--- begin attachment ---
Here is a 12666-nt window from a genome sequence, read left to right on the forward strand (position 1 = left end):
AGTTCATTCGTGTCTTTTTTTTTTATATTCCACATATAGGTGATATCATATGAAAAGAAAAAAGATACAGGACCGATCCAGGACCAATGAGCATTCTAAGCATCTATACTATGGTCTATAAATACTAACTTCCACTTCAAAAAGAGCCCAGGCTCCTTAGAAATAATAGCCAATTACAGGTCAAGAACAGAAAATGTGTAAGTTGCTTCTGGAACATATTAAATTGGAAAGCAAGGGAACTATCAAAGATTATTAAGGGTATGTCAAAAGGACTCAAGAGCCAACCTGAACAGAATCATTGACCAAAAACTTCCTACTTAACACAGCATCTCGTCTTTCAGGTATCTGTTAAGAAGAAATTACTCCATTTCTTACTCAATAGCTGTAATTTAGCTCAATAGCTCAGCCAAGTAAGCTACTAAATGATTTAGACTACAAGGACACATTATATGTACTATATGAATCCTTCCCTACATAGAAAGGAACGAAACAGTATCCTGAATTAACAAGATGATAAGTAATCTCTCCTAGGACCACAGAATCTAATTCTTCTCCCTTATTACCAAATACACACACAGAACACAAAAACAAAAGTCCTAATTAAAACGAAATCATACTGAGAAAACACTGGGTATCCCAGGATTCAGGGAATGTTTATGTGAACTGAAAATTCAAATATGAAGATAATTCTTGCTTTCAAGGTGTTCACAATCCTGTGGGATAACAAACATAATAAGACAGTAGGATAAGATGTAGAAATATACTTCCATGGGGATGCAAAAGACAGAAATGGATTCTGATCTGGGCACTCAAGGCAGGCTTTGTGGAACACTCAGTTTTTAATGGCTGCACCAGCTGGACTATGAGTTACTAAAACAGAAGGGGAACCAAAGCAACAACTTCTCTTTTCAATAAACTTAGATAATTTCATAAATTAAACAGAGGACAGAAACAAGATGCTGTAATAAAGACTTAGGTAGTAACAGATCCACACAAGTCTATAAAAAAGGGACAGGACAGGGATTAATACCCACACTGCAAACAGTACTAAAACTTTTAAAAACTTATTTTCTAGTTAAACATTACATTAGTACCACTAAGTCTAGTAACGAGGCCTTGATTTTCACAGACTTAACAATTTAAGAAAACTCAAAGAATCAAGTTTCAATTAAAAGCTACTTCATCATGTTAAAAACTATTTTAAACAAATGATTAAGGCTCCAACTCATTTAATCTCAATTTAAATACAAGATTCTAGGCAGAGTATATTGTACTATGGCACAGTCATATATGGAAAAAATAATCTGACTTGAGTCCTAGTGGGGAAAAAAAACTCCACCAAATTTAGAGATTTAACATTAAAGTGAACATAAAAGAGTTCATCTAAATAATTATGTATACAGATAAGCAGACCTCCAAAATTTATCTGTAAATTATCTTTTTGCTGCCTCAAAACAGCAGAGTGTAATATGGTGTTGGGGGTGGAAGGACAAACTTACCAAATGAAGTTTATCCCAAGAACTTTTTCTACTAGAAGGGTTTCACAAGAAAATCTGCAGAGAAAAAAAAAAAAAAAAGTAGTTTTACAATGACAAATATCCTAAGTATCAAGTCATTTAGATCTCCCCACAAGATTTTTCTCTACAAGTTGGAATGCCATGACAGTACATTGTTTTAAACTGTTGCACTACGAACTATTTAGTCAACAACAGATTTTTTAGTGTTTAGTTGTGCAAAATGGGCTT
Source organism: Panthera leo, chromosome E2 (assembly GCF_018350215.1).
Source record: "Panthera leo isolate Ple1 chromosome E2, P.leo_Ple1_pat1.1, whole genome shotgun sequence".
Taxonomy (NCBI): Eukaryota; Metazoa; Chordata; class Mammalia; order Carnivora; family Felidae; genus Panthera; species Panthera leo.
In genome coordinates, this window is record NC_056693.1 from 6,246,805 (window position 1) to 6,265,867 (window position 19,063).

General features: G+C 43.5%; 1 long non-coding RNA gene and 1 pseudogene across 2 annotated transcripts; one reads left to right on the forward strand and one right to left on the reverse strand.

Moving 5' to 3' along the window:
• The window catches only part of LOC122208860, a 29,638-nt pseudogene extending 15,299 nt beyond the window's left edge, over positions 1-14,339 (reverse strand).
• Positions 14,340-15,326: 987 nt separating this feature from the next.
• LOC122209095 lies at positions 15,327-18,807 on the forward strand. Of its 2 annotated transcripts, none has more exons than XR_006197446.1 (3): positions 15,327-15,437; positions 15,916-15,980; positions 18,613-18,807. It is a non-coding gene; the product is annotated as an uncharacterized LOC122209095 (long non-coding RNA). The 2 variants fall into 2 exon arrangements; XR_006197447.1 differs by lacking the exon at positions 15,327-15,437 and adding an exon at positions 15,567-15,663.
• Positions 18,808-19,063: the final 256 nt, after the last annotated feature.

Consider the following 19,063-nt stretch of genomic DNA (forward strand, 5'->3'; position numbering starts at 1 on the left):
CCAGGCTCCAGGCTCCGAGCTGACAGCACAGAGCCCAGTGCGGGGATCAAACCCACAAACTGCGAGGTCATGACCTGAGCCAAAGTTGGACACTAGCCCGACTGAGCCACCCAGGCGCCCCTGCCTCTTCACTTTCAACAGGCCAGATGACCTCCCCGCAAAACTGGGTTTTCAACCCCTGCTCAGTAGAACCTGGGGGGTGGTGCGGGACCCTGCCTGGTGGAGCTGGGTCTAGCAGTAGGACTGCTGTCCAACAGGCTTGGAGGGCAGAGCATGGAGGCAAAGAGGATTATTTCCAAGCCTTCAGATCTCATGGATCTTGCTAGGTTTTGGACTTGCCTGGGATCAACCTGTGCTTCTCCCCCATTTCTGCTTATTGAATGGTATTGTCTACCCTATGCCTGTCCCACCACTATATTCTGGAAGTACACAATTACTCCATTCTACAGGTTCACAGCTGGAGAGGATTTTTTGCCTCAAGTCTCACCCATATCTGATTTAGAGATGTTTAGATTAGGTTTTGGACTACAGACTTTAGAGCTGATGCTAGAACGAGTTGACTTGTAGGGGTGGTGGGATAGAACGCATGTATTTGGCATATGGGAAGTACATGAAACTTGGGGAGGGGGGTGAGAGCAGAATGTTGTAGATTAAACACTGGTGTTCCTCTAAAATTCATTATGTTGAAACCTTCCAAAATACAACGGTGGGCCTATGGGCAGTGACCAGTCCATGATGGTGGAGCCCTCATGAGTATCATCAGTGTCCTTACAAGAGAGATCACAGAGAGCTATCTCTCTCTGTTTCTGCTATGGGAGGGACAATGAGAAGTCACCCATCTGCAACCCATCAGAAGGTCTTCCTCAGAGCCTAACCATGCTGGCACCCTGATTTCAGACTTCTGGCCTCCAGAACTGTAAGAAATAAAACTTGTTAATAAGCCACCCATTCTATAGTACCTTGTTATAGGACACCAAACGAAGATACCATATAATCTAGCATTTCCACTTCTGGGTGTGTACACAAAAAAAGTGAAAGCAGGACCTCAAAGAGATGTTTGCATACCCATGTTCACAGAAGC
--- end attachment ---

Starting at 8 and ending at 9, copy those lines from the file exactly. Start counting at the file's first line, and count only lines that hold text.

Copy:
Moving 5' to 3' along the window:
• The window catches only part of LOC122208860, a 29,638-nt pseudogene extending 15,299 nt beyond the window's left edge, over positions 1-14,339 (reverse strand).